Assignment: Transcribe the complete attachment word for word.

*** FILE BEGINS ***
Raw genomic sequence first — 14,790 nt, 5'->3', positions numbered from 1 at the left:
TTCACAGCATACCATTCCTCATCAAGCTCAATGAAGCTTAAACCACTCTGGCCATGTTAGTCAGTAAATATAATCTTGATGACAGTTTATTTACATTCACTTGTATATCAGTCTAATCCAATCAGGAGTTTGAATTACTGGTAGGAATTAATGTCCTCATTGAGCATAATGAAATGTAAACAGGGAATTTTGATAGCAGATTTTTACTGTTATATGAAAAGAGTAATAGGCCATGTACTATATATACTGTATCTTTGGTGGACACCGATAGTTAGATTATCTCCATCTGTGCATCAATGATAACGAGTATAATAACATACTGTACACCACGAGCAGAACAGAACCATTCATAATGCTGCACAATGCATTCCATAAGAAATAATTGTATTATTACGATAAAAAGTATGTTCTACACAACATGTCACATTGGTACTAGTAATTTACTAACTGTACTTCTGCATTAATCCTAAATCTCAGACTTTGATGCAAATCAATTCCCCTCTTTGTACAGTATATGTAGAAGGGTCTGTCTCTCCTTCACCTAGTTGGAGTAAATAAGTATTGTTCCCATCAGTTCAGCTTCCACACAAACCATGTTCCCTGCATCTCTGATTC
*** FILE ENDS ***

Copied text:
Raw genomic sequence first — 14,790 nt, 5'->3', positions numbered from 1 at the left:
TTCACAGCATACCATTCCTCATCAAGCTCAATGAAGCTTAAACCACTCTGGCCATGTTAGTCAGTAAATATAATCTTGATGACAGTTTATTTACATTCACTTGTATATCAGTCTAATCCAATCAGGAGTTTGAATTACTGGTAGGAATTAATGTCCTCATTGAGCATAATGAAATGTAAACAGGGAATTTTGATAGCAGATTTTTACTGTTATATGAAAAGAGTAATAGGCCATGTACTATATATACTGTATCTTTGGTGGACACCGATAGTTAGATTATCTCCATCTGTGCATCAATGATAACGAGTATAATAACATACTGTACACCACGAGCAGAACAGAACCATTCATAATGCTGCACAATGCATTCCATAAGAAATAATTGTATTATTACGATAAAAAGTATGTTCTACACAACATGTCACATTGGTACTAGTAATTTACTAACTGTACTTCTGCATTAATCCTAAATCTCAGACTTTGATGCAAATCAATTCCCCTCTTTGTACAGTATATGTAGAAGGGTCTGTCTCTCCTTCACCTAGTTGGAGTAAATAAGTATTGTTCCCATCAGTTCAGCTTCCACACAAACCATGTTCCCTGCATCTCTGATTC